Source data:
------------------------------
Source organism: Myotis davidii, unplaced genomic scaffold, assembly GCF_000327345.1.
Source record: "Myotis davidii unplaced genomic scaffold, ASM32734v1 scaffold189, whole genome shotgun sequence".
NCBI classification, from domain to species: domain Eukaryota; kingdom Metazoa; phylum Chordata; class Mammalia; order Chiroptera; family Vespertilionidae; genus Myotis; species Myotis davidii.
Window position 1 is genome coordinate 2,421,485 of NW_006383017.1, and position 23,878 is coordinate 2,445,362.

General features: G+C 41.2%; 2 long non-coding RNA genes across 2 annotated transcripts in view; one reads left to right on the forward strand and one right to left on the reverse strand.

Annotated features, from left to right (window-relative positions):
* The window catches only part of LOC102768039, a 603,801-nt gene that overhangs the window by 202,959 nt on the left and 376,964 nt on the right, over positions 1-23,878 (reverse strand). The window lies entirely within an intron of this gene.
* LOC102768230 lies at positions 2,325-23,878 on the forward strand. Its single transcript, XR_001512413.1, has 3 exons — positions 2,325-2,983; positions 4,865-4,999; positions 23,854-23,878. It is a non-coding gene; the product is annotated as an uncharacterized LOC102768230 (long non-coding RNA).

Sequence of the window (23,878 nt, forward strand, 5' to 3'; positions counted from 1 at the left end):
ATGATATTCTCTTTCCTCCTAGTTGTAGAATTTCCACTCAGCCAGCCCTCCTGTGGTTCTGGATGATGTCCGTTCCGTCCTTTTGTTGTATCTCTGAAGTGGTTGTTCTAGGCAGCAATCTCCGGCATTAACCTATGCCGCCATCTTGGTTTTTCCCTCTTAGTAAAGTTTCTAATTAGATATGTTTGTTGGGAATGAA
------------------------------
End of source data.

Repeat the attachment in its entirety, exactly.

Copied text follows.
Source organism: Myotis davidii, unplaced genomic scaffold, assembly GCF_000327345.1.
Source record: "Myotis davidii unplaced genomic scaffold, ASM32734v1 scaffold189, whole genome shotgun sequence".
NCBI classification, from domain to species: domain Eukaryota; kingdom Metazoa; phylum Chordata; class Mammalia; order Chiroptera; family Vespertilionidae; genus Myotis; species Myotis davidii.
Window position 1 is genome coordinate 2,421,485 of NW_006383017.1, and position 23,878 is coordinate 2,445,362.

General features: G+C 41.2%; 2 long non-coding RNA genes across 2 annotated transcripts in view; one reads left to right on the forward strand and one right to left on the reverse strand.

Annotated features, from left to right (window-relative positions):
* The window catches only part of LOC102768039, a 603,801-nt gene that overhangs the window by 202,959 nt on the left and 376,964 nt on the right, over positions 1-23,878 (reverse strand). The window lies entirely within an intron of this gene.
* LOC102768230 lies at positions 2,325-23,878 on the forward strand. Its single transcript, XR_001512413.1, has 3 exons — positions 2,325-2,983; positions 4,865-4,999; positions 23,854-23,878. It is a non-coding gene; the product is annotated as an uncharacterized LOC102768230 (long non-coding RNA).

Sequence of the window (23,878 nt, forward strand, 5' to 3'; positions counted from 1 at the left end):
ATGATATTCTCTTTCCTCCTAGTTGTAGAATTTCCACTCAGCCAGCCCTCCTGTGGTTCTGGATGATGTCCGTTCCGTCCTTTTGTTGTATCTCTGAAGTGGTTGTTCTAGGCAGCAATCTCCGGCATTAACCTATGCCGCCATCTTGGTTTTTCCCTCTTAGTAAAGTTTCTAATTAGATATGTTTGTTGGGAATGAA